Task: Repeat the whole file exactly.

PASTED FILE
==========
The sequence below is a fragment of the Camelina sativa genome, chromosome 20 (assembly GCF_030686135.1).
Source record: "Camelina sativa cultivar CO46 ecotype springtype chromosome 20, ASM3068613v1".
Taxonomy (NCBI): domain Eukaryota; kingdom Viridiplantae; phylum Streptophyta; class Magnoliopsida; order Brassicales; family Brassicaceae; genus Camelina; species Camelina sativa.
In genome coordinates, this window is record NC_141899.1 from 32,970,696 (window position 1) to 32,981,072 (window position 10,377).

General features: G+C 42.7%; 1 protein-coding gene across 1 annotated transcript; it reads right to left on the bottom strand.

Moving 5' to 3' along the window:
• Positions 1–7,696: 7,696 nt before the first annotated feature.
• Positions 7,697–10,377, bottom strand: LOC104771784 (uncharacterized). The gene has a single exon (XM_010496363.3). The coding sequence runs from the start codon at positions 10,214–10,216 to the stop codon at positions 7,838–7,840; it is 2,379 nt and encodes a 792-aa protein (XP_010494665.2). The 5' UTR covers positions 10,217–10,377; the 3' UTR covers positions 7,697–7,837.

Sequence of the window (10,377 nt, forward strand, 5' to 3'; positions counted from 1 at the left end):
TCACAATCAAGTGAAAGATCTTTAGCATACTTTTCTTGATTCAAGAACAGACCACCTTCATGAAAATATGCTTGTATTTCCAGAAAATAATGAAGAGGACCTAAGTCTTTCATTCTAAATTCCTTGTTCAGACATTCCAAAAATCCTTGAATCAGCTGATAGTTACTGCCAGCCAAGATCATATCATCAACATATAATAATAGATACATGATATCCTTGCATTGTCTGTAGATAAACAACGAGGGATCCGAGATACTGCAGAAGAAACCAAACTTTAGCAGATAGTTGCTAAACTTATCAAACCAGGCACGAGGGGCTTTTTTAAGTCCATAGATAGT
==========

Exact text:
The sequence below is a fragment of the Camelina sativa genome, chromosome 20 (assembly GCF_030686135.1).
Source record: "Camelina sativa cultivar CO46 ecotype springtype chromosome 20, ASM3068613v1".
Taxonomy (NCBI): domain Eukaryota; kingdom Viridiplantae; phylum Streptophyta; class Magnoliopsida; order Brassicales; family Brassicaceae; genus Camelina; species Camelina sativa.
In genome coordinates, this window is record NC_141899.1 from 32,970,696 (window position 1) to 32,981,072 (window position 10,377).

General features: G+C 42.7%; 1 protein-coding gene across 1 annotated transcript; it reads right to left on the bottom strand.

Moving 5' to 3' along the window:
• Positions 1–7,696: 7,696 nt before the first annotated feature.
• Positions 7,697–10,377, bottom strand: LOC104771784 (uncharacterized). The gene has a single exon (XM_010496363.3). The coding sequence runs from the start codon at positions 10,214–10,216 to the stop codon at positions 7,838–7,840; it is 2,379 nt and encodes a 792-aa protein (XP_010494665.2). The 5' UTR covers positions 10,217–10,377; the 3' UTR covers positions 7,697–7,837.

Sequence of the window (10,377 nt, forward strand, 5' to 3'; positions counted from 1 at the left end):
TCACAATCAAGTGAAAGATCTTTAGCATACTTTTCTTGATTCAAGAACAGACCACCTTCATGAAAATATGCTTGTATTTCCAGAAAATAATGAAGAGGACCTAAGTCTTTCATTCTAAATTCCTTGTTCAGACATTCCAAAAATCCTTGAATCAGCTGATAGTTACTGCCAGCCAAGATCATATCATCAACATATAATAATAGATACATGATATCCTTGCATTGTCTGTAGATAAACAACGAGGGATCCGAGATACTGCAGAAGAAACCAAACTTTAGCAGATAGTTGCTAAACTTATCAAACCAGGCACGAGGGGCTTTTTTAAGTCCATAGATAGT